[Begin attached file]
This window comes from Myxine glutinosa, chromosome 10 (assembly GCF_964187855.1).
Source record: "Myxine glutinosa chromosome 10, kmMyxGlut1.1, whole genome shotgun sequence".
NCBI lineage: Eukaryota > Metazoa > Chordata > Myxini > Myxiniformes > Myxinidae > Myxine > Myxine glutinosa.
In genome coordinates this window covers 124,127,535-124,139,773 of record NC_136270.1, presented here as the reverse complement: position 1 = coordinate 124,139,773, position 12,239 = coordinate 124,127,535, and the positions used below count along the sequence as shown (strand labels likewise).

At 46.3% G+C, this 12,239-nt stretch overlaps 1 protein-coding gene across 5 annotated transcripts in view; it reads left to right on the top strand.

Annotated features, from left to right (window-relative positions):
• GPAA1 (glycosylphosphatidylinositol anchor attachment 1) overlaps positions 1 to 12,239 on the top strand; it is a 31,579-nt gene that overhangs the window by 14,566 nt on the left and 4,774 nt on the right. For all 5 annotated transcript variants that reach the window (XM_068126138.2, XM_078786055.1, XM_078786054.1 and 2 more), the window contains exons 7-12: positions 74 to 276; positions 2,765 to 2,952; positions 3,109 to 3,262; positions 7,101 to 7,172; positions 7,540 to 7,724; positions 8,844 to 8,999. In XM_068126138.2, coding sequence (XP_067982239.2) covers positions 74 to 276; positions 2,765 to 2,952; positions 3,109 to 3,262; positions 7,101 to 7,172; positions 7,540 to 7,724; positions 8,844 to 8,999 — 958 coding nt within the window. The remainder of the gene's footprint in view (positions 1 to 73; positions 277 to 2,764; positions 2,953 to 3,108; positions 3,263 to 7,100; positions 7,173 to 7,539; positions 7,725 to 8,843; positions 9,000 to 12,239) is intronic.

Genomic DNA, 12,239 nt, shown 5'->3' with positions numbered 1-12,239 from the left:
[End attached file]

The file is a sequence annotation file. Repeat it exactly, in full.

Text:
This window comes from Myxine glutinosa, chromosome 10 (assembly GCF_964187855.1).
Source record: "Myxine glutinosa chromosome 10, kmMyxGlut1.1, whole genome shotgun sequence".
NCBI lineage: Eukaryota > Metazoa > Chordata > Myxini > Myxiniformes > Myxinidae > Myxine > Myxine glutinosa.
In genome coordinates this window covers 124,127,535-124,139,773 of record NC_136270.1, presented here as the reverse complement: position 1 = coordinate 124,139,773, position 12,239 = coordinate 124,127,535, and the positions used below count along the sequence as shown (strand labels likewise).

At 46.3% G+C, this 12,239-nt stretch overlaps 1 protein-coding gene across 5 annotated transcripts in view; it reads left to right on the top strand.

Annotated features, from left to right (window-relative positions):
• GPAA1 (glycosylphosphatidylinositol anchor attachment 1) overlaps positions 1 to 12,239 on the top strand; it is a 31,579-nt gene that overhangs the window by 14,566 nt on the left and 4,774 nt on the right. For all 5 annotated transcript variants that reach the window (XM_068126138.2, XM_078786055.1, XM_078786054.1 and 2 more), the window contains exons 7-12: positions 74 to 276; positions 2,765 to 2,952; positions 3,109 to 3,262; positions 7,101 to 7,172; positions 7,540 to 7,724; positions 8,844 to 8,999. In XM_068126138.2, coding sequence (XP_067982239.2) covers positions 74 to 276; positions 2,765 to 2,952; positions 3,109 to 3,262; positions 7,101 to 7,172; positions 7,540 to 7,724; positions 8,844 to 8,999 — 958 coding nt within the window. The remainder of the gene's footprint in view (positions 1 to 73; positions 277 to 2,764; positions 2,953 to 3,108; positions 3,263 to 7,100; positions 7,173 to 7,539; positions 7,725 to 8,843; positions 9,000 to 12,239) is intronic.

Genomic DNA, 12,239 nt, shown 5'->3' with positions numbered 1-12,239 from the left: